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Enhancing the Fan Experience Through Creative Sponsorships

Darrin Gross's picture

I think we can all agree that selling sponsorships is no longer about “the sign on a wall.” Several years ago words like activation, engagement and experiential became common in our vernacular and forced “us sellers” to really think about driving a return on objective for our clients. We have evolved from passive sign sellers to creative strategists looking for opportunities for our fans, inside and outside our venues, to touch and feel the products and services our partners offer.

As sales professionals we are tasked with bringing in revenue. However, as organizational players we have an obligation to our fans to enhance the experience at our venues. The blending of these two very important objectives (money and entertaining fans) along with the ability to affect the way our fans interact with and perceive our partners is THE real opportunity.

Every venue has what I like to call First Touch Opportunities (FTO’s). This is when someone in your organization has the honor of being the first person to interact with a fan. This could be your office receptionist or someone in a phone room, but for the purpose of this column I’d like to focus on First Touch Opportunities on game days.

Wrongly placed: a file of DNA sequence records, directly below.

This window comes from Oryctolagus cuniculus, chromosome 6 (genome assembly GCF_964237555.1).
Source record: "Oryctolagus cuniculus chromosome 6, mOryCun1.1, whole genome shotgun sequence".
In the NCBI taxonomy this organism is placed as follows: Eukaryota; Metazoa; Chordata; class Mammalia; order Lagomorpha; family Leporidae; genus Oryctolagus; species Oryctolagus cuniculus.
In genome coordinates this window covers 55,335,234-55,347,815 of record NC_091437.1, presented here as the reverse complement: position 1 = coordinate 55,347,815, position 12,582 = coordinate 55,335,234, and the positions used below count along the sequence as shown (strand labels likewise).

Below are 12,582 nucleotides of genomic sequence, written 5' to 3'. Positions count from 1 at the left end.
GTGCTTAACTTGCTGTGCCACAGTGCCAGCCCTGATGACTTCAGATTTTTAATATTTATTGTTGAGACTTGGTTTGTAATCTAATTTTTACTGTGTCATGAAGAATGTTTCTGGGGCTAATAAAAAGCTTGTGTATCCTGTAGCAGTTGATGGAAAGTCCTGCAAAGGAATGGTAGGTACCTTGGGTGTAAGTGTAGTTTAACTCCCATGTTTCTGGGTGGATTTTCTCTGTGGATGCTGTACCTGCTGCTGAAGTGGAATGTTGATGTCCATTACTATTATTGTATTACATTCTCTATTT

The majority of your fans will arrive at your venue by car and thus we create the first, First Touch Opportunity; parking. When fans think about parking at sporting events most will immediately go to the $20+ they shelled out upon arrival. Why not take this first, FTO to begin your fans’ experience in a positive manner. Parking lots are immensely sponsorable with the added benefit of visibility. Even when your venue is not in operation your parking lots are typically visible to passersby. Now all you need to do is find a partner who has something tangible to give your fans as they arrive. Jelly Belly sponsored our parking attendants/lots in Sacramento and upon entering the lots, our attendants handed out sample bags of Jelly Belly product to each car. We found this simple act of handing a fan a bag of candy started their experience in a positive manner and Jelly Belly was able to take credit for turning a negative, paying for parking, into a positive, free stuff. Candy companies are a particularly good fit for this type of promotion. Jelly Belly also asked us to hand a postcard to each driver that provided information about their free factory tours. Other sponsorable assets tied to your lots are signage, parking attendant uniforms and video board and public address announcements in-stadium. If you are handing out a food product make sure it is a sample size and let your concessioner know what you are doing.